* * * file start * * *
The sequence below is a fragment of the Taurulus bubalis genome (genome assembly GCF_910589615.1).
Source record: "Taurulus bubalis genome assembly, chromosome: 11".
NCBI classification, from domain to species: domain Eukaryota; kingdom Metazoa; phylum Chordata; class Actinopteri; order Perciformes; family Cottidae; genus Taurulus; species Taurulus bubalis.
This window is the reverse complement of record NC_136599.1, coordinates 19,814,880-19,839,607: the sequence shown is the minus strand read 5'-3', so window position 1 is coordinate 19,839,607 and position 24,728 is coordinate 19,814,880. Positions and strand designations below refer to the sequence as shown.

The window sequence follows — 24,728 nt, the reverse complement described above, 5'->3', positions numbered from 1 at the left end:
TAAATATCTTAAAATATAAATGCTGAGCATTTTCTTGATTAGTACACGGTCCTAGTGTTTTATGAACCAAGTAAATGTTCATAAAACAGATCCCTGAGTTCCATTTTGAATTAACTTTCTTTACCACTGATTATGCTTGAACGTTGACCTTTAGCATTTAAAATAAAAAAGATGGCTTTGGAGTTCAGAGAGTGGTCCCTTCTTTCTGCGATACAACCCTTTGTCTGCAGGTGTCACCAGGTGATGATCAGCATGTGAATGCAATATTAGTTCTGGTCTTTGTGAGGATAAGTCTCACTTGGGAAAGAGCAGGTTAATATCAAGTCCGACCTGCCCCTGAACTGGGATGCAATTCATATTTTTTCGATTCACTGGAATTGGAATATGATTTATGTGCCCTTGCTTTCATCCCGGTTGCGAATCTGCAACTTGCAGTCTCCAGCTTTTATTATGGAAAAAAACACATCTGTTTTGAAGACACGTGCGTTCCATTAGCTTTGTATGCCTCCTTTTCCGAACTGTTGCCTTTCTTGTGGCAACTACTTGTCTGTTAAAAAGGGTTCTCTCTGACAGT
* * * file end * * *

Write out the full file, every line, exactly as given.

The sequence below is a fragment of the Taurulus bubalis genome (genome assembly GCF_910589615.1).
Source record: "Taurulus bubalis genome assembly, chromosome: 11".
NCBI classification, from domain to species: domain Eukaryota; kingdom Metazoa; phylum Chordata; class Actinopteri; order Perciformes; family Cottidae; genus Taurulus; species Taurulus bubalis.
This window is the reverse complement of record NC_136599.1, coordinates 19,814,880-19,839,607: the sequence shown is the minus strand read 5'-3', so window position 1 is coordinate 19,839,607 and position 24,728 is coordinate 19,814,880. Positions and strand designations below refer to the sequence as shown.

The window sequence follows — 24,728 nt, the reverse complement described above, 5'->3', positions numbered from 1 at the left end:
TAAATATCTTAAAATATAAATGCTGAGCATTTTCTTGATTAGTACACGGTCCTAGTGTTTTATGAACCAAGTAAATGTTCATAAAACAGATCCCTGAGTTCCATTTTGAATTAACTTTCTTTACCACTGATTATGCTTGAACGTTGACCTTTAGCATTTAAAATAAAAAAGATGGCTTTGGAGTTCAGAGAGTGGTCCCTTCTTTCTGCGATACAACCCTTTGTCTGCAGGTGTCACCAGGTGATGATCAGCATGTGAATGCAATATTAGTTCTGGTCTTTGTGAGGATAAGTCTCACTTGGGAAAGAGCAGGTTAATATCAAGTCCGACCTGCCCCTGAACTGGGATGCAATTCATATTTTTTCGATTCACTGGAATTGGAATATGATTTATGTGCCCTTGCTTTCATCCCGGTTGCGAATCTGCAACTTGCAGTCTCCAGCTTTTATTATGGAAAAAAACACATCTGTTTTGAAGACACGTGCGTTCCATTAGCTTTGTATGCCTCCTTTTCCGAACTGTTGCCTTTCTTGTGGCAACTACTTGTCTGTTAAAAAGGGTTCTCTCTGACAGT